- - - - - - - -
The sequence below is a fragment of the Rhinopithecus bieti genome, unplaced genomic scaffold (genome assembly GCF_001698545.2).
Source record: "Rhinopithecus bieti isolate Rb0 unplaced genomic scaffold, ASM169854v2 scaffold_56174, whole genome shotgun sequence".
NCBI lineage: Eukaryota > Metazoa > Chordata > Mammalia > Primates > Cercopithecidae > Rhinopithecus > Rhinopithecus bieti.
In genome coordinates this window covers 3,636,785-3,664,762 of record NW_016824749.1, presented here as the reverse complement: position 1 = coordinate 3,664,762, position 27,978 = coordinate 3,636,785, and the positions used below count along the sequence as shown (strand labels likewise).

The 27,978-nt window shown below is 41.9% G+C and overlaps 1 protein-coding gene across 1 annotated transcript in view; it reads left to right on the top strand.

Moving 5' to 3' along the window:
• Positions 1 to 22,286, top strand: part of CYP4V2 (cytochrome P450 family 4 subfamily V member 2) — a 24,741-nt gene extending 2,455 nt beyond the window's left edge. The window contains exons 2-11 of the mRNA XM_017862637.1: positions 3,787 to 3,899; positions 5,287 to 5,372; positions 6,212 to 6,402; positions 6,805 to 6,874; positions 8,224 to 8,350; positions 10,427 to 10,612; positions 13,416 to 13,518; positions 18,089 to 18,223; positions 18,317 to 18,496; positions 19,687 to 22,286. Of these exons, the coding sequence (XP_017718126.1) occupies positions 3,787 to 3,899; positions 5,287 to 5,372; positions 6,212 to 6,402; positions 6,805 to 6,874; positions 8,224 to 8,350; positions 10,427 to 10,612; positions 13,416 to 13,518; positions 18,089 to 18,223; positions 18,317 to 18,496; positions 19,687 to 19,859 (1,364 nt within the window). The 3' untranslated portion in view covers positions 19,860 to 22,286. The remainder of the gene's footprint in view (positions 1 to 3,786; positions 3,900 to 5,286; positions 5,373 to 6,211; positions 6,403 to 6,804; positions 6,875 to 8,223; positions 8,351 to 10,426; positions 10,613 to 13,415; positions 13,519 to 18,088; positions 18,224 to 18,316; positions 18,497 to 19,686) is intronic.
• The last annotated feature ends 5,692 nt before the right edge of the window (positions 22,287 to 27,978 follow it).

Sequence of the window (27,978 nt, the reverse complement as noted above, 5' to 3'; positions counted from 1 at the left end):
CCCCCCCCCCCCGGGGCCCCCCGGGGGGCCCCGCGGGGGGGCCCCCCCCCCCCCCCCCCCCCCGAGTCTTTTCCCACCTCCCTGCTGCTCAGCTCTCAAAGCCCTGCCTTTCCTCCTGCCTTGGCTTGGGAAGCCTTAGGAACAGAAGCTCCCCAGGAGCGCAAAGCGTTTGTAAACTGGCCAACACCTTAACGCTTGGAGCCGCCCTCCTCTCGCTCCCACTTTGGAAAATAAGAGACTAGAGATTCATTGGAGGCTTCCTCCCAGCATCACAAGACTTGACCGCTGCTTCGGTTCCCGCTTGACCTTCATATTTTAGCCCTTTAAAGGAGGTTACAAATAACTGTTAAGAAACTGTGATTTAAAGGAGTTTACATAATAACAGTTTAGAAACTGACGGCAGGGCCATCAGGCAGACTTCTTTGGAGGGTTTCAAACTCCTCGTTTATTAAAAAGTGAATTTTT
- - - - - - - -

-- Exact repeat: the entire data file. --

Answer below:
The sequence below is a fragment of the Rhinopithecus bieti genome, unplaced genomic scaffold (genome assembly GCF_001698545.2).
Source record: "Rhinopithecus bieti isolate Rb0 unplaced genomic scaffold, ASM169854v2 scaffold_56174, whole genome shotgun sequence".
NCBI lineage: Eukaryota > Metazoa > Chordata > Mammalia > Primates > Cercopithecidae > Rhinopithecus > Rhinopithecus bieti.
In genome coordinates this window covers 3,636,785-3,664,762 of record NW_016824749.1, presented here as the reverse complement: position 1 = coordinate 3,664,762, position 27,978 = coordinate 3,636,785, and the positions used below count along the sequence as shown (strand labels likewise).

The 27,978-nt window shown below is 41.9% G+C and overlaps 1 protein-coding gene across 1 annotated transcript in view; it reads left to right on the top strand.

Moving 5' to 3' along the window:
• Positions 1 to 22,286, top strand: part of CYP4V2 (cytochrome P450 family 4 subfamily V member 2) — a 24,741-nt gene extending 2,455 nt beyond the window's left edge. The window contains exons 2-11 of the mRNA XM_017862637.1: positions 3,787 to 3,899; positions 5,287 to 5,372; positions 6,212 to 6,402; positions 6,805 to 6,874; positions 8,224 to 8,350; positions 10,427 to 10,612; positions 13,416 to 13,518; positions 18,089 to 18,223; positions 18,317 to 18,496; positions 19,687 to 22,286. Of these exons, the coding sequence (XP_017718126.1) occupies positions 3,787 to 3,899; positions 5,287 to 5,372; positions 6,212 to 6,402; positions 6,805 to 6,874; positions 8,224 to 8,350; positions 10,427 to 10,612; positions 13,416 to 13,518; positions 18,089 to 18,223; positions 18,317 to 18,496; positions 19,687 to 19,859 (1,364 nt within the window). The 3' untranslated portion in view covers positions 19,860 to 22,286. The remainder of the gene's footprint in view (positions 1 to 3,786; positions 3,900 to 5,286; positions 5,373 to 6,211; positions 6,403 to 6,804; positions 6,875 to 8,223; positions 8,351 to 10,426; positions 10,613 to 13,415; positions 13,519 to 18,088; positions 18,224 to 18,316; positions 18,497 to 19,686) is intronic.
• The last annotated feature ends 5,692 nt before the right edge of the window (positions 22,287 to 27,978 follow it).

Sequence of the window (27,978 nt, the reverse complement as noted above, 5' to 3'; positions counted from 1 at the left end):
CCCCCCCCCCCCGGGGCCCCCCGGGGGGCCCCGCGGGGGGGCCCCCCCCCCCCCCCCCCCCCCGAGTCTTTTCCCACCTCCCTGCTGCTCAGCTCTCAAAGCCCTGCCTTTCCTCCTGCCTTGGCTTGGGAAGCCTTAGGAACAGAAGCTCCCCAGGAGCGCAAAGCGTTTGTAAACTGGCCAACACCTTAACGCTTGGAGCCGCCCTCCTCTCGCTCCCACTTTGGAAAATAAGAGACTAGAGATTCATTGGAGGCTTCCTCCCAGCATCACAAGACTTGACCGCTGCTTCGGTTCCCGCTTGACCTTCATATTTTAGCCCTTTAAAGGAGGTTACAAATAACTGTTAAGAAACTGTGATTTAAAGGAGTTTACATAATAACAGTTTAGAAACTGACGGCAGGGCCATCAGGCAGACTTCTTTGGAGGGTTTCAAACTCCTCGTTTATTAAAAAGTGAATTTTT